On the web, interstitials are web pages displayed before or after an expected content page, often to display advertisements or confirm the user's age (prior to showing age-restricted material). Most interstitial advertisements are delivered by an ad server.
Some people take issue with the use of such pages to present online advertising before allowing users to see the content they were trying to access.
Meaning of interstitial
In this context, interstitial is used in the sense of “in between”. The interstitial web page sits between a referenced page and the page which references it—hence it is in between two pages. This is distinct from a page which simply links directly to another, in that the interstitial page serves only to provide extra information to a user during the act of navigating from one page to the next.
In digital marketing, the term “interstitial” is often used in the sense of “interstitial advertising”, rather than “interstitial webpage”. In some cases, this may lead to confusion because interstitial ads are not always served on interstitial webpages. According to a standard advanced by the IAB, an interstitial (also known as a between-the-page ad) can either be displayed on a separate webpage, or appear briefly as an overlay on the target page. Moreover, mobile advertising guidelines created by the Mobile Marketing Association (MMA) include in-app interstitial ads, that are integrated into applications, rather than web pages.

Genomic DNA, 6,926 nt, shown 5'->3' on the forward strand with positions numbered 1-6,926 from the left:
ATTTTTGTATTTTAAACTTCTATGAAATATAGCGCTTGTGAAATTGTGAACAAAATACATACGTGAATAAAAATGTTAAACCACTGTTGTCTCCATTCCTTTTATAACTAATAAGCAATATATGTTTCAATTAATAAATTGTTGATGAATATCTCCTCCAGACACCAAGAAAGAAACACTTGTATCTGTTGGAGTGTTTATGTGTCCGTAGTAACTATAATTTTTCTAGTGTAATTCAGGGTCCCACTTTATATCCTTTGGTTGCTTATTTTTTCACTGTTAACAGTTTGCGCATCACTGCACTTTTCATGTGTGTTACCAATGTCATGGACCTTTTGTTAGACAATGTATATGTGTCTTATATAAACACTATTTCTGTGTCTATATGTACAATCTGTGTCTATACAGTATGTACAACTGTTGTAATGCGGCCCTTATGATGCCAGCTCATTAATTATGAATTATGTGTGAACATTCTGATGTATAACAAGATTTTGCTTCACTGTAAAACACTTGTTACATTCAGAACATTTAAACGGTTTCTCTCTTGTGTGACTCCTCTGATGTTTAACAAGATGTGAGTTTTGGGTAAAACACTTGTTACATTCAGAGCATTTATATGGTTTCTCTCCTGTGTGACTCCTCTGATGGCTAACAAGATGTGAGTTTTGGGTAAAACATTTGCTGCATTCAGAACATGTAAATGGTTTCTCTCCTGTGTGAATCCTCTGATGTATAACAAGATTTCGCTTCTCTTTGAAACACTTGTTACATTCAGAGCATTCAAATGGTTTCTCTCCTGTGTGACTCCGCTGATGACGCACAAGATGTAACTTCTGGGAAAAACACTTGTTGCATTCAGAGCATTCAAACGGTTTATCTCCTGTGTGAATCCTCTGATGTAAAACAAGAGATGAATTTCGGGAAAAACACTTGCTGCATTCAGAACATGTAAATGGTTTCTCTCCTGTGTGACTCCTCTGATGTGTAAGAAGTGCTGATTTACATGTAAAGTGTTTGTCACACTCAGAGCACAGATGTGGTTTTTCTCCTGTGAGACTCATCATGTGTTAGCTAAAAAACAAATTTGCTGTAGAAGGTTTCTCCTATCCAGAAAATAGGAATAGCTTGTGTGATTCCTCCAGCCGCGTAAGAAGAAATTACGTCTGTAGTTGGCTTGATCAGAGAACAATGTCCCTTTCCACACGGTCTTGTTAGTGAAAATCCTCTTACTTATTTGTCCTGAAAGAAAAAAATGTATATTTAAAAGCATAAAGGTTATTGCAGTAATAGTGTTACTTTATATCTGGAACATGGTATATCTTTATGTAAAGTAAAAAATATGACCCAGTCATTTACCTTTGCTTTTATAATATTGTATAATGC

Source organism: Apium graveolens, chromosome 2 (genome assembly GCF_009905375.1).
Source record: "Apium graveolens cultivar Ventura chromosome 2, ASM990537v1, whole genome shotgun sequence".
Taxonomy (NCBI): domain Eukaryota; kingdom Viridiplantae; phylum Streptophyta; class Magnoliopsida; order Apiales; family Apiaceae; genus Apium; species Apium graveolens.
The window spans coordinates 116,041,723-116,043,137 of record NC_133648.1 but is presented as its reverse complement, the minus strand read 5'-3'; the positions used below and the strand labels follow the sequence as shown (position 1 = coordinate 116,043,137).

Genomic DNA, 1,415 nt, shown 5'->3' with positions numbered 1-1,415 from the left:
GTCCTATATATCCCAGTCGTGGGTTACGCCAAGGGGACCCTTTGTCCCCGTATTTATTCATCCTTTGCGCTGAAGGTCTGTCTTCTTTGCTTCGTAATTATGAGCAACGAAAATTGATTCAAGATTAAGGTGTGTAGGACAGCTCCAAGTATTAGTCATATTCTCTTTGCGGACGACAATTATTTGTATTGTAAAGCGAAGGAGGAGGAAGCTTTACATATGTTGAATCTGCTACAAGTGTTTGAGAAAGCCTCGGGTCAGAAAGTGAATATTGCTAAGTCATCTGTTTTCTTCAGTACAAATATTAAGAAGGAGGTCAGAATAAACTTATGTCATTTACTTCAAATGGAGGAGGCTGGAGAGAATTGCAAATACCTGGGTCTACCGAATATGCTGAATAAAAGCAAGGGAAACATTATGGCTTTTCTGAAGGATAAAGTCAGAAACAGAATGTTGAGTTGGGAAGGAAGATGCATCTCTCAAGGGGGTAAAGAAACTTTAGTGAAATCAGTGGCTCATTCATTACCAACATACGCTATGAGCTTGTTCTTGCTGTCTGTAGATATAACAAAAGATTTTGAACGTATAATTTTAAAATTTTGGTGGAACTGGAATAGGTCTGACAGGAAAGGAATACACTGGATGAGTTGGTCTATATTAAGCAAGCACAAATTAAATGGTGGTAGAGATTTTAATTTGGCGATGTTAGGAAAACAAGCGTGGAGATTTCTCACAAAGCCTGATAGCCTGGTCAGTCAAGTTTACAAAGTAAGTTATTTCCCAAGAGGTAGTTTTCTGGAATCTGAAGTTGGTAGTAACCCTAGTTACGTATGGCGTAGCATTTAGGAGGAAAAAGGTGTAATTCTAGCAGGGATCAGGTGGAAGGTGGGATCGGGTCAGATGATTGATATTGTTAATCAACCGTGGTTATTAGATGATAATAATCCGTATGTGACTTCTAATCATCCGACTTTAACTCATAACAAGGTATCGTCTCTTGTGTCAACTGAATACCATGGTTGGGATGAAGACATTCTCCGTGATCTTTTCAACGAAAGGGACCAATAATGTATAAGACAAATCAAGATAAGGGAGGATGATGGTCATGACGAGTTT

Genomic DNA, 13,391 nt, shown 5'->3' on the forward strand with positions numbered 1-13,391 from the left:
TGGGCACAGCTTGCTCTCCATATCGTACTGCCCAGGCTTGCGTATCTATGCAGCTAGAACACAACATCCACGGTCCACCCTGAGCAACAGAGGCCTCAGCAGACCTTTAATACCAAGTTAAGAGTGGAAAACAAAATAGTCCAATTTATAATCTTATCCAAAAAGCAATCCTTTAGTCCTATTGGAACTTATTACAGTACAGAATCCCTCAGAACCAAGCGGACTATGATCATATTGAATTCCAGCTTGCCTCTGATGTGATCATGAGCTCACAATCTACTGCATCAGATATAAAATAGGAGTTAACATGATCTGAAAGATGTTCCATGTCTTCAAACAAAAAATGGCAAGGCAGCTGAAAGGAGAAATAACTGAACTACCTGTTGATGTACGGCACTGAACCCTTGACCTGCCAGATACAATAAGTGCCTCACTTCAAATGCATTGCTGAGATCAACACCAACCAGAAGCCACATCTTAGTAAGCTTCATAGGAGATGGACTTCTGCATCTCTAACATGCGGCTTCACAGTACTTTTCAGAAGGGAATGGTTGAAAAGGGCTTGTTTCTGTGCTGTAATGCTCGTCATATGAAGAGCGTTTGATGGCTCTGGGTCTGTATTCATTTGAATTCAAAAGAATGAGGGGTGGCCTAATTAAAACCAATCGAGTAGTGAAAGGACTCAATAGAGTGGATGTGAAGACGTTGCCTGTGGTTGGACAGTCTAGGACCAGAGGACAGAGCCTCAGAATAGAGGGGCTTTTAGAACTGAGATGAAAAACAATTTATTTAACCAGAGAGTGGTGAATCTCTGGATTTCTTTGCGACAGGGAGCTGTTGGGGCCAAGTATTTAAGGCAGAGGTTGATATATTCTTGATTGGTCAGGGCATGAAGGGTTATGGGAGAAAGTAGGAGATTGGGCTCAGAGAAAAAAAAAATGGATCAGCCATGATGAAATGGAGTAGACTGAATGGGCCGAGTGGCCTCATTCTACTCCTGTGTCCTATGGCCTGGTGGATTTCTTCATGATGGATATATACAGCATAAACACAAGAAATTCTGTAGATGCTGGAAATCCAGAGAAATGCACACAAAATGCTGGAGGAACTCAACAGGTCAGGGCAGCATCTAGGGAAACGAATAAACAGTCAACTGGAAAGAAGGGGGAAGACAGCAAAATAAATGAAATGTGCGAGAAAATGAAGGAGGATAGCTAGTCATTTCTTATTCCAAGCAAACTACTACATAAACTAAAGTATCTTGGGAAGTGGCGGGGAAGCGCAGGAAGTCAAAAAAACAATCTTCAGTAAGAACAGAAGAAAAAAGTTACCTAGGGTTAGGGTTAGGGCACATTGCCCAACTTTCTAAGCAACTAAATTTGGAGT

In 2015, a Google representative stated that he would like to make interstitials a negative ranking factor in Google Search.
Many interstitial pages are circumvented by NoScript and AdBlock.
A variation on the pop-up window, the pop-under advertisement, opens a new browser window under the active window. Pop-unders do not interrupt the user immediately, but appear when the user closes the covering window, making it more difficult to determine which website created them.
This page was last updated January 16th, 2018 by kim
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